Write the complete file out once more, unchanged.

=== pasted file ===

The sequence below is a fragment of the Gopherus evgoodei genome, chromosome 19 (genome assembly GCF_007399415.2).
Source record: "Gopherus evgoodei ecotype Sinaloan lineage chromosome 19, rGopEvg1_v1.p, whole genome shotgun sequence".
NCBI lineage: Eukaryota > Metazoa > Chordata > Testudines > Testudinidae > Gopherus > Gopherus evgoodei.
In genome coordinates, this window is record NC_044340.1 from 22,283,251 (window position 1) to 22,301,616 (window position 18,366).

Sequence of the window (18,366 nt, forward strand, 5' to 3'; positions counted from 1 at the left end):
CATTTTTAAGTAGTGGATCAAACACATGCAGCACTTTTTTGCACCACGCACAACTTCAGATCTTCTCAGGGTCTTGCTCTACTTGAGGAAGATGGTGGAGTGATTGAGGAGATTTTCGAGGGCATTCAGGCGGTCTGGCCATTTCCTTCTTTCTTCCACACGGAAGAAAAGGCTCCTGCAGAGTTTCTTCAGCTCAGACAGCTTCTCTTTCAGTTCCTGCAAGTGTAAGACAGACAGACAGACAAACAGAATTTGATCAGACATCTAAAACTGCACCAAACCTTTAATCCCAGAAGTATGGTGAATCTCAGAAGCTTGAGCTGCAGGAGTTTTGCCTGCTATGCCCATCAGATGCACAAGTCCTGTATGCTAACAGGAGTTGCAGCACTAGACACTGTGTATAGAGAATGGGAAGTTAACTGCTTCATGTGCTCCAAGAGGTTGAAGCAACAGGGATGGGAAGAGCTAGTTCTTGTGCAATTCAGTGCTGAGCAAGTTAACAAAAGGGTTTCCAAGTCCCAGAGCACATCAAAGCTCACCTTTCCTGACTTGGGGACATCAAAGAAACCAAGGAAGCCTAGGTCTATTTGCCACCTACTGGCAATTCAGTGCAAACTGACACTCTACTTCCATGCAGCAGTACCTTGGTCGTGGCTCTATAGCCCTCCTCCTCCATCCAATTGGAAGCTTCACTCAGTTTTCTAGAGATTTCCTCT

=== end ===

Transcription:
The sequence below is a fragment of the Gopherus evgoodei genome, chromosome 19 (genome assembly GCF_007399415.2).
Source record: "Gopherus evgoodei ecotype Sinaloan lineage chromosome 19, rGopEvg1_v1.p, whole genome shotgun sequence".
NCBI lineage: Eukaryota > Metazoa > Chordata > Testudines > Testudinidae > Gopherus > Gopherus evgoodei.
In genome coordinates, this window is record NC_044340.1 from 22,283,251 (window position 1) to 22,301,616 (window position 18,366).

Sequence of the window (18,366 nt, forward strand, 5' to 3'; positions counted from 1 at the left end):
CATTTTTAAGTAGTGGATCAAACACATGCAGCACTTTTTTGCACCACGCACAACTTCAGATCTTCTCAGGGTCTTGCTCTACTTGAGGAAGATGGTGGAGTGATTGAGGAGATTTTCGAGGGCATTCAGGCGGTCTGGCCATTTCCTTCTTTCTTCCACACGGAAGAAAAGGCTCCTGCAGAGTTTCTTCAGCTCAGACAGCTTCTCTTTCAGTTCCTGCAAGTGTAAGACAGACAGACAGACAAACAGAATTTGATCAGACATCTAAAACTGCACCAAACCTTTAATCCCAGAAGTATGGTGAATCTCAGAAGCTTGAGCTGCAGGAGTTTTGCCTGCTATGCCCATCAGATGCACAAGTCCTGTATGCTAACAGGAGTTGCAGCACTAGACACTGTGTATAGAGAATGGGAAGTTAACTGCTTCATGTGCTCCAAGAGGTTGAAGCAACAGGGATGGGAAGAGCTAGTTCTTGTGCAATTCAGTGCTGAGCAAGTTAACAAAAGGGTTTCCAAGTCCCAGAGCACATCAAAGCTCACCTTTCCTGACTTGGGGACATCAAAGAAACCAAGGAAGCCTAGGTCTATTTGCCACCTACTGGCAATTCAGTGCAAACTGACACTCTACTTCCATGCAGCAGTACCTTGGTCGTGGCTCTATAGCCCTCCTCCTCCATCCAATTGGAAGCTTCACTCAGTTTTCTAGAGATTTCCTCT